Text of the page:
Due to thousands of small cells in each city and billions of devices on the IoT, 5G potentially opens up entry points that can be exploited by hackers. Some experts are also concerned that suppliers of 5G infrastructure components—such as Huawei—could install backdoors that can later be exploited for espionage or cyberattacks.

However, it is worth pointing out that the problem of security flaws is not unique to 5G infrastructure. 4G infrastructure could also be supplied by companies like Huawei. Therefore, the main issue with 5G networks are about the pace of the rollout and the amount of new tech involved.

It should also be noted that, for both 4G and 5G, connected IoT devices are only as secure as they are made to be. The odds of an insecure device creating a security breach increase with the number of devices on the internet connection.

While businesses will need to upgrade their current technology, the longterm savings extend beyond the monthly telephone bill. Great customers and employees are hard to find, but having the right technology allows a business to grow both. The rich feature set of a Hosted PBX solution enables employees to be more efficient, which can mean happier customers. Both of these costs are hard to quantify but everyone understands that it’s less expensive to retain a satisfied customer than it is to go out and acquire a new one.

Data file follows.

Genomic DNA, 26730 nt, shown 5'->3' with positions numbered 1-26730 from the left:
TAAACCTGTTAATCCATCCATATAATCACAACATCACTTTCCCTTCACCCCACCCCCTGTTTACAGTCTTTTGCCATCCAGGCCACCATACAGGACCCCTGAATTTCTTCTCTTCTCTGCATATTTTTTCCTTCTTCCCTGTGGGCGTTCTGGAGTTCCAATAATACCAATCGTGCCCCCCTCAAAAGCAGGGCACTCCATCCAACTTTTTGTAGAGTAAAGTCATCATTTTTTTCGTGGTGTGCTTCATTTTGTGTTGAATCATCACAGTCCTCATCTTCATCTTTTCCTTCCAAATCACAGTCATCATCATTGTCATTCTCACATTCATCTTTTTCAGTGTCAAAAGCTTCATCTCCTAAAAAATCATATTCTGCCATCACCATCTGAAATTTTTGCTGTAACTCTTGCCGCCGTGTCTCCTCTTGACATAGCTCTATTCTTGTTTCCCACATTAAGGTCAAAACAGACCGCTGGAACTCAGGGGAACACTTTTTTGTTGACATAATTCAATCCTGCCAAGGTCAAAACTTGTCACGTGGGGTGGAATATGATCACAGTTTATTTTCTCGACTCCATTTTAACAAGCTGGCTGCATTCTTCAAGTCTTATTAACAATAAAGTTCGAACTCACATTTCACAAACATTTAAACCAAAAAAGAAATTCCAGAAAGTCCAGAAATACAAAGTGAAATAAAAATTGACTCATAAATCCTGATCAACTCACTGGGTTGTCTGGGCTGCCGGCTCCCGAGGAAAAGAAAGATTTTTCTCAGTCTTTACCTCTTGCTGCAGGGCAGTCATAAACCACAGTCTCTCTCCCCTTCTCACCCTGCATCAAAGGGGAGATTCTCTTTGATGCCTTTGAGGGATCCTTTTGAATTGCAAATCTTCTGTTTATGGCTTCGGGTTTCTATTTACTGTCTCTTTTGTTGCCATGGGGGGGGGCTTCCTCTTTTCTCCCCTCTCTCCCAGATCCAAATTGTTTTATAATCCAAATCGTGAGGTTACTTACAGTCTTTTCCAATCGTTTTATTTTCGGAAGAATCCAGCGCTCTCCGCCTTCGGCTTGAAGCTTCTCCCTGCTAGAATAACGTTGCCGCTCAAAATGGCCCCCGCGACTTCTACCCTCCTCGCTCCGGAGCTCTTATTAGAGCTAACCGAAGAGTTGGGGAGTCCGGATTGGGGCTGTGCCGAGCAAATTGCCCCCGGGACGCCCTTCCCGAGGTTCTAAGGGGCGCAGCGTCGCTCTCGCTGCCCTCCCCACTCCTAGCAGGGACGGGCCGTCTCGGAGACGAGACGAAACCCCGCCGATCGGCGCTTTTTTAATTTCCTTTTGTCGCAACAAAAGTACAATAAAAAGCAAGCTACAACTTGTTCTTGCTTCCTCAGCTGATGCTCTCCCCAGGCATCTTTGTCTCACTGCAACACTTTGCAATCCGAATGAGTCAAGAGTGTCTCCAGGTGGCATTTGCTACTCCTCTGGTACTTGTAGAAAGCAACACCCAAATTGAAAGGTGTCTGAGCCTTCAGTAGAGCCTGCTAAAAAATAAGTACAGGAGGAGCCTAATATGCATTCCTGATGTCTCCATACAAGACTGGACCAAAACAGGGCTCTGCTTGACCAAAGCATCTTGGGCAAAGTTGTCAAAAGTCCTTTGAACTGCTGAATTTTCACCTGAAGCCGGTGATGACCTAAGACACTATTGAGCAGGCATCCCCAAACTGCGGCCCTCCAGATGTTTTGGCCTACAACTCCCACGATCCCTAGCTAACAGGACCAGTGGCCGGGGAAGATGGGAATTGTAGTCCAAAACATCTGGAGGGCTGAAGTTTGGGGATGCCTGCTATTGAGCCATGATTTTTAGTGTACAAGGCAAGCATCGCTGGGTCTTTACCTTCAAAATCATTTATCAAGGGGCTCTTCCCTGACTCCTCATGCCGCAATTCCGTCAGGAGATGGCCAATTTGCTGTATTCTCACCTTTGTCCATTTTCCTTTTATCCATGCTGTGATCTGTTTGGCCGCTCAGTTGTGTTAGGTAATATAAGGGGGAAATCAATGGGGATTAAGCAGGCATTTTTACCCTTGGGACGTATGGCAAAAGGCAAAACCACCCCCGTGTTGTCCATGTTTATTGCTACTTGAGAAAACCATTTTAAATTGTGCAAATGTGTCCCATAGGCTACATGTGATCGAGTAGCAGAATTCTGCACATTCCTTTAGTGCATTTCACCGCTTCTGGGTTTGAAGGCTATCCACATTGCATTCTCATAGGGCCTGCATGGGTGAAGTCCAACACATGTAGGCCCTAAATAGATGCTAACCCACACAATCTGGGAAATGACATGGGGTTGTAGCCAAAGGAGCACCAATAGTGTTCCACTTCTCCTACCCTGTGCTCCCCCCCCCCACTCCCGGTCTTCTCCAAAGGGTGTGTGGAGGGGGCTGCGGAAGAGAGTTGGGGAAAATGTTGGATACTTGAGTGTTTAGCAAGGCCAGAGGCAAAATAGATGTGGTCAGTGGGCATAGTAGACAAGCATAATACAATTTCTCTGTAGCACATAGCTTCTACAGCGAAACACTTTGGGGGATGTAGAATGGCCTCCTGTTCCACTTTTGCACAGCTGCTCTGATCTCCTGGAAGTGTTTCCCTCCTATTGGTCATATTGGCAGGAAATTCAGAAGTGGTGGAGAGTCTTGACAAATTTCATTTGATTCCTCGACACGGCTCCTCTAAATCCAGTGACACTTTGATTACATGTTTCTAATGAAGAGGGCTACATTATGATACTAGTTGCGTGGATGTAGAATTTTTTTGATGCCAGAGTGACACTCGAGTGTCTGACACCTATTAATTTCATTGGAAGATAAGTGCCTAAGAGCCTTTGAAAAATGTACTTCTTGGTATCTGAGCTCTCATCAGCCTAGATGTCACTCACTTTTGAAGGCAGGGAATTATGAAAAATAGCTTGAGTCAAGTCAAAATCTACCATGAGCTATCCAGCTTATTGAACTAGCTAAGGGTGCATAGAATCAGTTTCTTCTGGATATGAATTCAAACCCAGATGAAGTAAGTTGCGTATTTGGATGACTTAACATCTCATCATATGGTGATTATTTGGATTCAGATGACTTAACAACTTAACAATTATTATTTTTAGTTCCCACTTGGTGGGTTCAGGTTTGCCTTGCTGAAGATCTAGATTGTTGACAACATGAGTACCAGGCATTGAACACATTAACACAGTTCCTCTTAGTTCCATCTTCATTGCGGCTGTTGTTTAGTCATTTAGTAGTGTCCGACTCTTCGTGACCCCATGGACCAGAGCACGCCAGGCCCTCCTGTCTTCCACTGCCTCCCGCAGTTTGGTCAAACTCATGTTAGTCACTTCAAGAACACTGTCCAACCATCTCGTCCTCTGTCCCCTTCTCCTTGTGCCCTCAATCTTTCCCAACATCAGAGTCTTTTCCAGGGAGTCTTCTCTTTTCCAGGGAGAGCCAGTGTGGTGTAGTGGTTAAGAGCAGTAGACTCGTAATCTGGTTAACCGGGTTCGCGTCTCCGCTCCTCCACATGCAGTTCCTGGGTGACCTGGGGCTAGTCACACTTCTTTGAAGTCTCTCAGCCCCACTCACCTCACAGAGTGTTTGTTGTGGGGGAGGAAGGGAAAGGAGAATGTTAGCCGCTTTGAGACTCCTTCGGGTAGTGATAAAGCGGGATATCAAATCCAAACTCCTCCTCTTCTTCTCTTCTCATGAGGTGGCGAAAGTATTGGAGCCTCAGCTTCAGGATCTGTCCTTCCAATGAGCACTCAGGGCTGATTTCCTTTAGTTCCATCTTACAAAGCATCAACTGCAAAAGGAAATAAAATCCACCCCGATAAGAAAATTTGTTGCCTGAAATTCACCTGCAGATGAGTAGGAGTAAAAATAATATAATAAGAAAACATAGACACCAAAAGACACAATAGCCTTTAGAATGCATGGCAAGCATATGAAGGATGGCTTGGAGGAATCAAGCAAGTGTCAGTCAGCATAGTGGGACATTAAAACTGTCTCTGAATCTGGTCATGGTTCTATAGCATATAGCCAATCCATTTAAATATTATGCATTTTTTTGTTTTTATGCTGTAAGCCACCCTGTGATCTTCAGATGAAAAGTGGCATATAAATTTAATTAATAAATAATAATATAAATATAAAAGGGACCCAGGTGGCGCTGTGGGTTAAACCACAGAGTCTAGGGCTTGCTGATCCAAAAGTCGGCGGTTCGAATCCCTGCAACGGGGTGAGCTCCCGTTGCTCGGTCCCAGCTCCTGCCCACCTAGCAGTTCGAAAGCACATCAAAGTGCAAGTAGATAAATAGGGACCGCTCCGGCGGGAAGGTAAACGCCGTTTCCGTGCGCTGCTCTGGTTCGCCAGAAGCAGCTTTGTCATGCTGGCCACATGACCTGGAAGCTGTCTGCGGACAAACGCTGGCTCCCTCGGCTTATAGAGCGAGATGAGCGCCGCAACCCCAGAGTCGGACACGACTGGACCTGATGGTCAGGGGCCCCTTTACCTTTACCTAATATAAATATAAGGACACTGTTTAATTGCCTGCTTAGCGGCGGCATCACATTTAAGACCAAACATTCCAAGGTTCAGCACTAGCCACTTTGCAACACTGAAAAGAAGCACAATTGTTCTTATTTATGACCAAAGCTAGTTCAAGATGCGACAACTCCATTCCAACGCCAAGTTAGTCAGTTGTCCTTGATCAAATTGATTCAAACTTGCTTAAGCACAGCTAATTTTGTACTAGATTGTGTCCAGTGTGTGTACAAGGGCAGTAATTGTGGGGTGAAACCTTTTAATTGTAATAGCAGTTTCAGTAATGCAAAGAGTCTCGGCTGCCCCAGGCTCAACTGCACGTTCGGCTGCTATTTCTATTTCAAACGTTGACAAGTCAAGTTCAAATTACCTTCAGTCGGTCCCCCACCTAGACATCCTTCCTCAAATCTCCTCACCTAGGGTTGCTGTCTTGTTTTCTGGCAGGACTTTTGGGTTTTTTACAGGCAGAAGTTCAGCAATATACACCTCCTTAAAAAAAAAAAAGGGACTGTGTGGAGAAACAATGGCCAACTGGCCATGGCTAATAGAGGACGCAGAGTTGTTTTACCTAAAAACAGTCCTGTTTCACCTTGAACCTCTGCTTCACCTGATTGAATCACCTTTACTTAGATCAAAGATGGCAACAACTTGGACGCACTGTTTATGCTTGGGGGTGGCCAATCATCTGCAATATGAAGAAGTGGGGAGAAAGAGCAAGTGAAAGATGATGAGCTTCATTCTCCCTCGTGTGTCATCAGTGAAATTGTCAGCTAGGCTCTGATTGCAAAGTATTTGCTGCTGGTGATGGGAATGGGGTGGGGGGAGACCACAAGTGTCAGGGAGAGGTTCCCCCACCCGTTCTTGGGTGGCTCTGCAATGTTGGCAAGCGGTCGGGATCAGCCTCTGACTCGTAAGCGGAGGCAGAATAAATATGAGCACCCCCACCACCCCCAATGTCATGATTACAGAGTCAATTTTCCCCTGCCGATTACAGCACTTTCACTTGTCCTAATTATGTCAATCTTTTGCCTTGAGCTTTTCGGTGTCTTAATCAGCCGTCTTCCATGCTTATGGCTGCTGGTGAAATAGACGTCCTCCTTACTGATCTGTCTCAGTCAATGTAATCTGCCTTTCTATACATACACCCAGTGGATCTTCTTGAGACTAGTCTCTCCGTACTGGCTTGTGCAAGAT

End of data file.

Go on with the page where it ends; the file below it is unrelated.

Communication Software Will Become More Efficient
With rapid data transfer rates and almost zero latency, businesses can rely more heavily on software. Conferencing software such as Skype and Zoom will become more reliable as 5G eliminates audio and video lag. Collaboration tools for editing spreadsheets and documents will also function more smoothly as edits will update across all users in real time.

Cloud-Based Software Will Become More Popular